Every year the Côte d’Azur surprises you with its beauty. Skies bluer than Paul Newman’s eyes look down on shimmering opal seas.

Bruce Dear

“Your British weather is God’s punishment for voting Brexit. Look at our weather.” My taxi driver fancies himself quite the political satirist. No need to rub it in, I think.

Now it’s straight to Cannes Club de Tennis (that may be a bit of Franglais – sorry!) for the Eversheds Sutherland’s tennis afternoon. I know. All sounds a bit metropolitan elite. But, honestly, it’s a fun low-key runaround with clients over rosé and pizza. Well, it is a runaround for my young, swashbuckling partners Angus Ford, Lee Jackson and Tom Goldsmith.

Me? I am to tennis what guinea pigs are to heavyweight boxing. So I support from the sidelines, chatting to clients and hoovering up pastries and rosé. My future tennis career recedes with every cheese puff.

Brighter mood

So what can I tell you about property? Well, the market has a few collywobbles. Everyone’s seen the ominous return of CVAs, ghosts from 2008. Like crows over a battlefield, CVAs can be signs of carnage to come. They are now coupled with weakening consumer confidence and an incipient London price correction.

Elsewhere the mood is brighter. There is still huge amount of optimism in our regional cities, with Philip Hammond’s fillip to Birmingham this week – and the continuing robust performance of the ‘Midlands engine’ and ‘northern powerhouse’. There is also a great deal of interest in multi-family build-to-rent in regional cities and in residential plays generally.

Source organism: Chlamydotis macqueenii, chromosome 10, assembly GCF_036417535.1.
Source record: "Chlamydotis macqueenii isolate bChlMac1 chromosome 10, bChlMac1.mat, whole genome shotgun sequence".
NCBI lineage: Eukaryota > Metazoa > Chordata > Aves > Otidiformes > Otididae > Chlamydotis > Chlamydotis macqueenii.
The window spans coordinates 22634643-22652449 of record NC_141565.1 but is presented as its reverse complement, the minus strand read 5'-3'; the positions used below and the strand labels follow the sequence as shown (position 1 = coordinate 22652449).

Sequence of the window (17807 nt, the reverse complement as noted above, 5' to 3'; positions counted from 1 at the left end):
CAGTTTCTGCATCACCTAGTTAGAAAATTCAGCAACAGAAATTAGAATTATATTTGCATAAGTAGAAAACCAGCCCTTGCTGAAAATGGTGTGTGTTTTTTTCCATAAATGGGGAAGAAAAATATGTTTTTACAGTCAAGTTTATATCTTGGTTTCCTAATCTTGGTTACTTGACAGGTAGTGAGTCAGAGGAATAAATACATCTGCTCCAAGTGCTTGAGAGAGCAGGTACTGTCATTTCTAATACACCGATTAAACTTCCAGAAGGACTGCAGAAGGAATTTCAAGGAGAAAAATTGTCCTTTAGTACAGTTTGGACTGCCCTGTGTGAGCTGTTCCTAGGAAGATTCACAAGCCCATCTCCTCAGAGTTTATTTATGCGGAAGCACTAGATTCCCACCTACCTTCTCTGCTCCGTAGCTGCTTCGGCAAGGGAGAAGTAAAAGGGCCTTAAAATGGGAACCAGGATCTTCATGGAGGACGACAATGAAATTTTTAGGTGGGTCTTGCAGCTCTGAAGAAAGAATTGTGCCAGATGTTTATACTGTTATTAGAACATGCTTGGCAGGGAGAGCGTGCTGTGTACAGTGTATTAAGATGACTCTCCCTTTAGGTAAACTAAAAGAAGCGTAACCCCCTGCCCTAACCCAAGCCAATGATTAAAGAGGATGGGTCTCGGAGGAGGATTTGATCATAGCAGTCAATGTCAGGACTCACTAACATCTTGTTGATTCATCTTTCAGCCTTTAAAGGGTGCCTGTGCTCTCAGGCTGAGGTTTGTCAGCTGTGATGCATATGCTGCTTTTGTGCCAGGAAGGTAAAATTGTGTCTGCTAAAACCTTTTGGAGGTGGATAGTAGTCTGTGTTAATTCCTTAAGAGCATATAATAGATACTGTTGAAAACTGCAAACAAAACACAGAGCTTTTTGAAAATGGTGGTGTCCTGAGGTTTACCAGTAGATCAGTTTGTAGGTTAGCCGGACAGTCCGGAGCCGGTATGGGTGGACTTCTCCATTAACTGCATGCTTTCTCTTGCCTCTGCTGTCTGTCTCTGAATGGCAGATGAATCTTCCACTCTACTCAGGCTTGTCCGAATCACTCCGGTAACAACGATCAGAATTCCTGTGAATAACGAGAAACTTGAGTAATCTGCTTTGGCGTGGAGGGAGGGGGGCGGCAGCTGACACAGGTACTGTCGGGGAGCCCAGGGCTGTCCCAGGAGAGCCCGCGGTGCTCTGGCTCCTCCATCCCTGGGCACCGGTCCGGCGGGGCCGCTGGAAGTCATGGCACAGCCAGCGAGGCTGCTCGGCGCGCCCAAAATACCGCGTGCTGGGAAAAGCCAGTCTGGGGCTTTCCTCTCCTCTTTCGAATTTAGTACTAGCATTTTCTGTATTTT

Philip Hammond’s Spring Statement announcement of more housing for Birmingham was another boost to the ‘Midlands engine’

Source: Shutterstock/UAV4

The later-/senior-living sector is the ‘New’ New Thing. Surveys show it is the second most favoured investment class for next year – just behind logistics. L&G and other global institutions are committed to the sector and are shaking it up. My mum was (of course) right – “none of us are getting any younger, Bruce” – and the western world’s ageing populations make this a blue-rinsingly obvious growth sector.

It is also the area seeing some of the market’s most innovative ideas, such as:

  • · Smart, IT-enabled houses to help older people stay at home for longer;
  • · New senior-living developments embedded in universities, so residents have access to lectures, cultural events and world-class libraries; and
  • · Institutions creatively linking equity release with downsizing to modular later-living complexes.

This is an incredibly exciting sector and combines the virtue of long-term returns with tackling what may be the central challenge confronting developed countries.

So the market is a cocktail of messages at the moment: burgeoning sectors and optimism, mixed with the Angostura bitters of economic realism. But we should be upbeat. Real property people show their worth when parts of the market slow. They create value by proactively asset managing, while keeping a falcon-eye on mispricing and distressed or finance-famished opportunities. So let’s get on with the challenge. But first, a morale-raising Marron Glacé under the palm trees.

Bruce Dear, head of London real estate, Eversheds Sutherland